Excise tax was introduced across the country on October 1 in a bid to diversify the Government’s revenue streams and discourage the consumption of products that harmed the environment and public health. One week after the ‘sin tax’ took effect, The National visited tobacconists and supermarkets to assess the effects the federal tax has had on consumers and trade.
When Abdulla Jabri heard of the excise tax, he filled his cupboards with enough dokha tobacco to last a year. “One week ago I spent Dh1,000, eight bottles,” said the 23-year-old from Al Ain. “Now my storage is full. So for one year, no problem.”
Days after the tax was introduced, dokha suppliers said they had still not been informed whether or not the tax applied to their brands. At half a dozen tobacco shops in Abu Dhabi visited by The National on Wednesday, dokha prices remain unchanged.
“We are waiting for some kind of information from the government to know whether the tax has been implemented on our product or not,” Rayaz Ahmad, the marketing manager of Abu Mohammed Smoking Accessories. “I’m checking the website every day. I tried to register by mail but I have not received any confirmation from them.”
Dokha, crushed tobacco smoked through a slender pipe, was once sold in unbranded vials but, over the last 10 years, local brands have become household names. Abu Mohammed sells and distributes 24 different blends under their brand, Fadayee. With branches in Dubai, Al Ain, Ras Al Khaimah and Muscat, it is one of three major dokha companies that dominates the market.
Only one brand of dokha, Scorpion, appears on the government list of goods subject to the excise tax.
Excise tax: one week on
“The list which I can see on their website is carbonated drinks, energy drinks, shisha but dokha is not mentioned,” said Mr Ahmad. “That’s why we are waiting for any kind of message from the government so that we can proceed further.”
Tobacconist Mohammed Al Zoubi is hoping that dokha will make up for his loss in cigarettes and shisha sales, both of which are subject to the 100 per cent tax.
Mr Al Zoubi was a former smoker who switched to dokha because it is less expensive and has no additives, although it is still a carcinogen. He’s hoping others will do the same.
When the young Syrian opened his tobacco shop in Abu Dhabi four months ago, it seemed like a sure bet.
His cigarette and shisha sales have slowed in recent days but he’s had five to 10 new dokha customers a day since the tax came into effect on Sunday.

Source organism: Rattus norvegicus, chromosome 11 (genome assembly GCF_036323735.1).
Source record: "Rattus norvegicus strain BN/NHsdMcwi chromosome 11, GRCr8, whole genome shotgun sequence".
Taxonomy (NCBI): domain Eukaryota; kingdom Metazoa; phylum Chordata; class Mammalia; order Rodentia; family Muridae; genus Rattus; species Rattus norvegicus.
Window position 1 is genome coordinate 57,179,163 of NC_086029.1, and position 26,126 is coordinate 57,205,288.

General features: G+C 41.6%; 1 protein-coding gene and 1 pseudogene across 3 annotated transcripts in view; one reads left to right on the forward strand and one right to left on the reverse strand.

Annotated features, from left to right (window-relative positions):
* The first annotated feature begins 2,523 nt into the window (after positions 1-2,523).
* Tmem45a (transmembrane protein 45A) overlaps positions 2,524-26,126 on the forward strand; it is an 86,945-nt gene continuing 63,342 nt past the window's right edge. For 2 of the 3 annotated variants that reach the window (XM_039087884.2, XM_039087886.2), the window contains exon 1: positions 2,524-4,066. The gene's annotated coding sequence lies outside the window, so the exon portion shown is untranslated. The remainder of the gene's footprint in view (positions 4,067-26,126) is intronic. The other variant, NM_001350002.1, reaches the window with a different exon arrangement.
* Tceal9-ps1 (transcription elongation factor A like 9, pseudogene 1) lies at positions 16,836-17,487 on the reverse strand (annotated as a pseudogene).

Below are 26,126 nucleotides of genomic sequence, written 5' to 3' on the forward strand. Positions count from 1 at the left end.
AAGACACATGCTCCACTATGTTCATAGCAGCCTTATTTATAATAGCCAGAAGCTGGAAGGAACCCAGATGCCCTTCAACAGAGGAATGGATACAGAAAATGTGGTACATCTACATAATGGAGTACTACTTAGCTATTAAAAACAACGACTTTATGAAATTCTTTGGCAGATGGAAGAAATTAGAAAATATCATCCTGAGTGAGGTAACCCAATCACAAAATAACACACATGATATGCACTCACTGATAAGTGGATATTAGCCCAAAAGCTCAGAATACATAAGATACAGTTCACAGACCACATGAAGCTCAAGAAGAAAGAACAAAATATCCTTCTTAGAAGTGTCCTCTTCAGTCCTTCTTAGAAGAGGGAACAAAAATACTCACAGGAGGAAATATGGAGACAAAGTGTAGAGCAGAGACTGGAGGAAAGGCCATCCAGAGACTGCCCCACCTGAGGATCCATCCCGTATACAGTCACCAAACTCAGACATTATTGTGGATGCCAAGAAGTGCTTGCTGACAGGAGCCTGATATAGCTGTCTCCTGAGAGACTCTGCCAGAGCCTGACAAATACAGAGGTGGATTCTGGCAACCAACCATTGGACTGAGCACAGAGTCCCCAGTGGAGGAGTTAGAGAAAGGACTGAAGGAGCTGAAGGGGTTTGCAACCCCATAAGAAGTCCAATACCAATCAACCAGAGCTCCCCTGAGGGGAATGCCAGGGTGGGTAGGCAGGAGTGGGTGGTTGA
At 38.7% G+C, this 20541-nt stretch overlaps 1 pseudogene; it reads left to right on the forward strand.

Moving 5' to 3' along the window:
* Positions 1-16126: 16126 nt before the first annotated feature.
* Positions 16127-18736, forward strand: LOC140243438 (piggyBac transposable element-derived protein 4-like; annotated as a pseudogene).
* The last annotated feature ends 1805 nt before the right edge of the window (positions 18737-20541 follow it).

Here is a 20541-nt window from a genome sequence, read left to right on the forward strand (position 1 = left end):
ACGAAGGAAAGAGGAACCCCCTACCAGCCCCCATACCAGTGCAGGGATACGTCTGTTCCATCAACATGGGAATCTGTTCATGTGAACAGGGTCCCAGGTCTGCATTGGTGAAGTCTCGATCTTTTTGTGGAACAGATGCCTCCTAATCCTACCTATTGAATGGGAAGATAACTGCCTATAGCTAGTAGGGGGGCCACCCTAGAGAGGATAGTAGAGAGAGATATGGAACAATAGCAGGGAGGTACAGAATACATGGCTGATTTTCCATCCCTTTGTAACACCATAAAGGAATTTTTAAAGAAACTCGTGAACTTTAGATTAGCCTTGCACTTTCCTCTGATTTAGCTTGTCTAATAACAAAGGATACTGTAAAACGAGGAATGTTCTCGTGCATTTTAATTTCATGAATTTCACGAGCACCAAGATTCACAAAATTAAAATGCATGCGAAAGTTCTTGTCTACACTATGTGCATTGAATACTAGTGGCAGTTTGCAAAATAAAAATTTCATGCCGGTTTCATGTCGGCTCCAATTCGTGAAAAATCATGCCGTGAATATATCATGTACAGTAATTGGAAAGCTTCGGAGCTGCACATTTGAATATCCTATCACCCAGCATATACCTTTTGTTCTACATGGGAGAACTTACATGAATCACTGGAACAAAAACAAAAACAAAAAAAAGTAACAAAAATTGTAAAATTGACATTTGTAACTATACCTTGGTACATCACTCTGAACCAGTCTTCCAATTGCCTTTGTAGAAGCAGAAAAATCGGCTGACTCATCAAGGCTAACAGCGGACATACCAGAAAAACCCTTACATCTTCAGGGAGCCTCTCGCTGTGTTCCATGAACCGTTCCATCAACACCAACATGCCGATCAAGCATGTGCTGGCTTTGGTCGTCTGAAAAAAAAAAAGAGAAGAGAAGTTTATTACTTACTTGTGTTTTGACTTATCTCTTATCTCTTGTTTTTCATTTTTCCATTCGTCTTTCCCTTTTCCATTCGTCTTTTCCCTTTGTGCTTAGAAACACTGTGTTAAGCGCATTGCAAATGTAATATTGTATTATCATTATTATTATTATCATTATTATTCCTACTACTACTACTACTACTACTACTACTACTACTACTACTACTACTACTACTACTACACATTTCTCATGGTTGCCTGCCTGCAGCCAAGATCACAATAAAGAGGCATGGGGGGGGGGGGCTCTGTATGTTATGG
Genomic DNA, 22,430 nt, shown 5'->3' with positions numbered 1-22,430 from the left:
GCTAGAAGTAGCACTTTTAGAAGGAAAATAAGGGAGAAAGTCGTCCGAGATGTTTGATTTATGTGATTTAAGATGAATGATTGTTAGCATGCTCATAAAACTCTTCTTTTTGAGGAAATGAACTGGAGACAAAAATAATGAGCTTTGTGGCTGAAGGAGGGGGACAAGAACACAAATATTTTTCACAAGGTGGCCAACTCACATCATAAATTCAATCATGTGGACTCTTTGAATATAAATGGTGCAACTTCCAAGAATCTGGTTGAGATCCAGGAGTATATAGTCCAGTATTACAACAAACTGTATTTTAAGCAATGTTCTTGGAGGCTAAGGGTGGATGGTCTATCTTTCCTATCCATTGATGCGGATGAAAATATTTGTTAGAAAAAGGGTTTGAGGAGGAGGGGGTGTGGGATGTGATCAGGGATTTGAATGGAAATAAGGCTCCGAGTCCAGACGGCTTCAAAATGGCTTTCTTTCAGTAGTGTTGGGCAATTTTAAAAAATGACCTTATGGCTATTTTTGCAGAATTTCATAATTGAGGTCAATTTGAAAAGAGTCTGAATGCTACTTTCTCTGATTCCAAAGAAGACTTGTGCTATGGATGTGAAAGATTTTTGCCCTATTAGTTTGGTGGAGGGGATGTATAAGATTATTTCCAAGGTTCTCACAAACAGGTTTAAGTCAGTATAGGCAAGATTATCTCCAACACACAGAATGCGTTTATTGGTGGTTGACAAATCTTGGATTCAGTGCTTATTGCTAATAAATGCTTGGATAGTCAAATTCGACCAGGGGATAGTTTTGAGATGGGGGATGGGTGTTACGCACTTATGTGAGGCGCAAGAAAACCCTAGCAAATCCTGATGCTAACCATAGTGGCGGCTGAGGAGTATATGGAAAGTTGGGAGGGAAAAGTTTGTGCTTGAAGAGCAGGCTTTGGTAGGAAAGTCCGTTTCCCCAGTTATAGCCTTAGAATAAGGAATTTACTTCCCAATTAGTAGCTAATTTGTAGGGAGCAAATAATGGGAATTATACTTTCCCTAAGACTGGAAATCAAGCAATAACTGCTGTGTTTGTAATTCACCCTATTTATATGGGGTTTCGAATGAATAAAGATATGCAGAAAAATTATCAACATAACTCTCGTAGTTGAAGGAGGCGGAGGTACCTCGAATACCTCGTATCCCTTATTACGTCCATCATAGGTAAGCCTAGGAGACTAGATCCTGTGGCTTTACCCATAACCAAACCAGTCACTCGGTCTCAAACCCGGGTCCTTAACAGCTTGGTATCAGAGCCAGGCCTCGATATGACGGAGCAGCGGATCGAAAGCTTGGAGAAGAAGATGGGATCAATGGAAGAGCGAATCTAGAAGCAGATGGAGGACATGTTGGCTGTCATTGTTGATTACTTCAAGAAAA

“Any customers smoking cigarettes, now they’ll smoke dokha,” said Mr Al Zoubi, 28. “It’s the same as tobacco. Even if there are taxes on dokha, it will still be a reasonable price.
“People can’t spend Dh1,000 a month on cigarettes. Look,” he said, pulling out a calculator. “If it’s Dh40 for a pack that’s 1,200 a month.”
One of Mr Al Zoubi’s suppliers increased prices for a 13.5mg bottle of dokha from Dh25 to Dh40 this week. He speculated this was a play on consumer expectations.
Initiatives to decrease dokha consumption have not stopped its growing popularity among young men. One such initiative requires dokha be packaged and labelled with warnings of associated health risks but it not only failed to dissuade smokers, vendors said it improved sales by assuring smokers of consistent quality.
Mr Ahmad could not provide sales figures but estimated that sales have easily doubled in the last 10 years. Pipes, once made of wood and costing no more than Dh15, are now carved from horn or studded with rhinestones. At Abu Mohammed, a carbon fibre pipe with the weight and feel of a Mont Blanc pen sells for Dh650.
“Your mobile, your wallet and the pipe, this is something luxurious in your hand,” said Mr Ahmad. “People come because of the brand.”
While the jury’s still out on tax on dokha, shisha and cigarette smokers are out of luck.
Hamdan Al Nuaimi likes to smoke double apple shisha on his yacht but his favourite brand has disappeared from markets after distributors cut supplies in the last week of September.
Speaking to a clerk at Bin Khumery Smoking Goods, he rattled off a list of shops he had visited in search of his favourite brand.
“Nobody has it and I’ve only smoked Al Nakhla brand for 17 years,” said Mr Al Nuaimi, 36.
Select shisha cafes in Khalidiya had increased their prices but others had not.
Cigarette shelves at balaqas across the capital got emptier as the week progressed and new stock failed to arrive.
At Al Nada Baqala, Ranjith Rathnan bought one of the last packs on the shelf. “What to do? I have to smoke, no?” he said.
He did not pick up the habit until he moved to the UAE, in part because of the price in his homeland but the new tax has made him think twice. “In our country, Sri Lanka, one package is 1,000 rupees,” said Mr Rathnan, 45, who smokes three or four cigarettes a day. “That’s Dh25.”